Greenhouse Gases

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Greenhouse gases refer to a set of naturally occurring or human generated gases that transform the atmosphere. Accumulating greenhouse gases in the atmosphere cause global warming by allowing more solar energy to reach the Earth’s surface and absorbing solar radiation. Humans generate most of the increased greenhouse gasses through actions such as burning fossil fuels and manufacturing chemicals. The most problematic gases include carbon dioxide, methane, nitrous oxide, and manufactured fluorinated gases.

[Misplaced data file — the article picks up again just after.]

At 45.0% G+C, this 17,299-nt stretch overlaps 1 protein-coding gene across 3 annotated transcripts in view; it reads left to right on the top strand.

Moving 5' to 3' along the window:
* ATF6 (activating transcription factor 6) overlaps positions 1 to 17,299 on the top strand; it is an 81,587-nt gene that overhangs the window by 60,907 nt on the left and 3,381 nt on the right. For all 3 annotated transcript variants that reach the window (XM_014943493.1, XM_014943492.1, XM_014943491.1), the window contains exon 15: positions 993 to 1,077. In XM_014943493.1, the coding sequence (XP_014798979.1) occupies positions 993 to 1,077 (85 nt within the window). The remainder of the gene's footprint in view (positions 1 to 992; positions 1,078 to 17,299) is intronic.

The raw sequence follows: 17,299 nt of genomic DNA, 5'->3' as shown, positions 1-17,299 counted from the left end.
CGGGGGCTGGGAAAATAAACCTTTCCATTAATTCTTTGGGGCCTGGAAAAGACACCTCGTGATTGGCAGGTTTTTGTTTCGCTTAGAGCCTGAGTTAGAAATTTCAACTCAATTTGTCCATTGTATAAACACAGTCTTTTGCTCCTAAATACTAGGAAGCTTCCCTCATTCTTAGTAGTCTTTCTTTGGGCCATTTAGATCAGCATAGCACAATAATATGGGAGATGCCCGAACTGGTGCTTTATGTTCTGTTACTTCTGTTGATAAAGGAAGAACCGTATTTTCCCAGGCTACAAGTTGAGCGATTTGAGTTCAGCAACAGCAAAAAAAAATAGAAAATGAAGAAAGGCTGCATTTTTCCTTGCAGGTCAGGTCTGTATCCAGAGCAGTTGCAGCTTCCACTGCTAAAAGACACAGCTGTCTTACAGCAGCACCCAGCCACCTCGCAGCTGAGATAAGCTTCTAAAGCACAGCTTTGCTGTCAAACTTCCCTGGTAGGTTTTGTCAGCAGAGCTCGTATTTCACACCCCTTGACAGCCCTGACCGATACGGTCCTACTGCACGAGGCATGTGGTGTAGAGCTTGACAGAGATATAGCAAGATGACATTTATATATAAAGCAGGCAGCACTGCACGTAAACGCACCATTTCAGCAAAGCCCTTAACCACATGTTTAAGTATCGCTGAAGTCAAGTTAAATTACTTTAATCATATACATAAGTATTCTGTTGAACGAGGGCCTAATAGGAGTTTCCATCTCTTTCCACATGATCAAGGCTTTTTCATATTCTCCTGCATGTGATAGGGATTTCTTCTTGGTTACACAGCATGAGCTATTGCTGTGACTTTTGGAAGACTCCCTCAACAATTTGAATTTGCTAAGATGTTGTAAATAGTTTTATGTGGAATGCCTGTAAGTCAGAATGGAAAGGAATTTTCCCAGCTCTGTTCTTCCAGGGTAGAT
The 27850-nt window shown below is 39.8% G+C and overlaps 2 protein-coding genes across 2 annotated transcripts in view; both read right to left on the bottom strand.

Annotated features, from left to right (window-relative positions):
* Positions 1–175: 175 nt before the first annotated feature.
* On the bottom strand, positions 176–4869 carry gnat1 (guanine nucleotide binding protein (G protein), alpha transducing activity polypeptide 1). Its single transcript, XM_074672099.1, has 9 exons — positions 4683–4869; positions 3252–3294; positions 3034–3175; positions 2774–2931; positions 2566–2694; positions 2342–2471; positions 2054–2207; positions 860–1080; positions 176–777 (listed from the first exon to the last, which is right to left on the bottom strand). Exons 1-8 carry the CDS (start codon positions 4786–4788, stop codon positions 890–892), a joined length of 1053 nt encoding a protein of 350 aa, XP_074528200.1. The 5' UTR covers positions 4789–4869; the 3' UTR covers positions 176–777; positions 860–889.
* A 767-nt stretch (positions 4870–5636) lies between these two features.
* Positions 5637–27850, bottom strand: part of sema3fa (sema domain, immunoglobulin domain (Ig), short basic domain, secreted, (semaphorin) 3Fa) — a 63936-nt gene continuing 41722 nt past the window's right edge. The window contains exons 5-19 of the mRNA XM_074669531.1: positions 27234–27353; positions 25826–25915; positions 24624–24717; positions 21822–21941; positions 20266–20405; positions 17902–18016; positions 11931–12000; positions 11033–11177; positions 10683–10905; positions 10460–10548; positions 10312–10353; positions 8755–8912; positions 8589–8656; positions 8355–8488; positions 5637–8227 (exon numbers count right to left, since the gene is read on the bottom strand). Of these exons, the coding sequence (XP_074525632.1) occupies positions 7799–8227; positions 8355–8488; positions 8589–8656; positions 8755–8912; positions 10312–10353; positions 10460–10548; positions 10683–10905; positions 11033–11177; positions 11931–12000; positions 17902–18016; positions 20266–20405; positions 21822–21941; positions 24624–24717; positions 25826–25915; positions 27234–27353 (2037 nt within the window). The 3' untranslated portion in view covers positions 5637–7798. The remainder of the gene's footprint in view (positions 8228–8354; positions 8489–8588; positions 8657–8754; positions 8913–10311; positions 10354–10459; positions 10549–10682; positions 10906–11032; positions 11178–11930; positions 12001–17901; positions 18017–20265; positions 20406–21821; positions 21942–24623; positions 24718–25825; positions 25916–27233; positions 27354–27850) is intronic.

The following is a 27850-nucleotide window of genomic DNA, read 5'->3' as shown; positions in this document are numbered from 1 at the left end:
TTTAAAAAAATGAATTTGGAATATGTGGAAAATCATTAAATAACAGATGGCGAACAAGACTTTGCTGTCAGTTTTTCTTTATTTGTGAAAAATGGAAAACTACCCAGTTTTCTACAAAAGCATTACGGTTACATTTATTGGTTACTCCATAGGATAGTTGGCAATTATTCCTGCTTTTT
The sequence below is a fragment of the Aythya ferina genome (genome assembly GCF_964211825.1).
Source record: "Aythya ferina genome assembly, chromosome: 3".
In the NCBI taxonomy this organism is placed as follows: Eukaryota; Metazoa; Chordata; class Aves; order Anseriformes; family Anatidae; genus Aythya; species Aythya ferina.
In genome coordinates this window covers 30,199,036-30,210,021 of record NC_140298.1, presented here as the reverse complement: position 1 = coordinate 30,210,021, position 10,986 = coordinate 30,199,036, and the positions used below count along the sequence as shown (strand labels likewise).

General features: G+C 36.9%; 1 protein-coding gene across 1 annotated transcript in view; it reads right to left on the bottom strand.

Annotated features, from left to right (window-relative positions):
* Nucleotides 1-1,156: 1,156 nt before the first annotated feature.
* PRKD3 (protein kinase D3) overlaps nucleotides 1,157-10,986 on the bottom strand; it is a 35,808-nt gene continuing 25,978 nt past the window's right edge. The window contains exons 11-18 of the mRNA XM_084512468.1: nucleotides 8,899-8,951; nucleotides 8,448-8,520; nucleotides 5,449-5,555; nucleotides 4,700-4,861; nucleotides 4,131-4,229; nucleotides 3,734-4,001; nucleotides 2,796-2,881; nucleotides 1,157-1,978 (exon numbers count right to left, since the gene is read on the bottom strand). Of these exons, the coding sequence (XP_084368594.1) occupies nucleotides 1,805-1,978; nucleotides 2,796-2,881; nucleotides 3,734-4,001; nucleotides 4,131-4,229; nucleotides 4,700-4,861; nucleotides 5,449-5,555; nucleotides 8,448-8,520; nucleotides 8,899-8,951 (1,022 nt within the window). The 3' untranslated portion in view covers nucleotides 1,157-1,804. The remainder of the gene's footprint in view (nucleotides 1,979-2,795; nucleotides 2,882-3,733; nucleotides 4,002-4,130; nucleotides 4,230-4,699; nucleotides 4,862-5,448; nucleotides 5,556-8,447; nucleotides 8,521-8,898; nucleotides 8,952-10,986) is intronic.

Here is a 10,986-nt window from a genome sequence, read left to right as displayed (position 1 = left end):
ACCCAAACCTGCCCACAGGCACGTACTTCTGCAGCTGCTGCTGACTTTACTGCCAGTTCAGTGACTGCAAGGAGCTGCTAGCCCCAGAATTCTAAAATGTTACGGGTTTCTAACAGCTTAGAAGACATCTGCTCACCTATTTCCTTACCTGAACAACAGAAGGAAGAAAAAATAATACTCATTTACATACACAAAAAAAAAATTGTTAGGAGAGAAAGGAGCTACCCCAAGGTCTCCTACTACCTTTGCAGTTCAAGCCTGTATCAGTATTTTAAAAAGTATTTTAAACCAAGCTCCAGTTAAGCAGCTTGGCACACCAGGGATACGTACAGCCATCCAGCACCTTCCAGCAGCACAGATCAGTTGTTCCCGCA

In the United States, greenhouse gas emissions are regulated by the Environmental Protection Agency (EPA) and individual states to prevent pollution and global warming. Much of the regulations in the United States target specific emitters of greenhouse gases such as carbon dioxide from vehicles and power plants. The Clean Air Act (CAA) is the basis for the EPA’s broad regulations controlling greenhouse gas emissions after the Supreme Court ruled in Massachusetts v. EPA that the CAA requires the EPA to regulate greenhouse gas emissions. Many states also regulate greenhouse gas emissions by raising the standards set by the EPA, most notably California, to further counteract emissions and pollution.

[Last updated in January of 2022 by the Wex Definitions Team]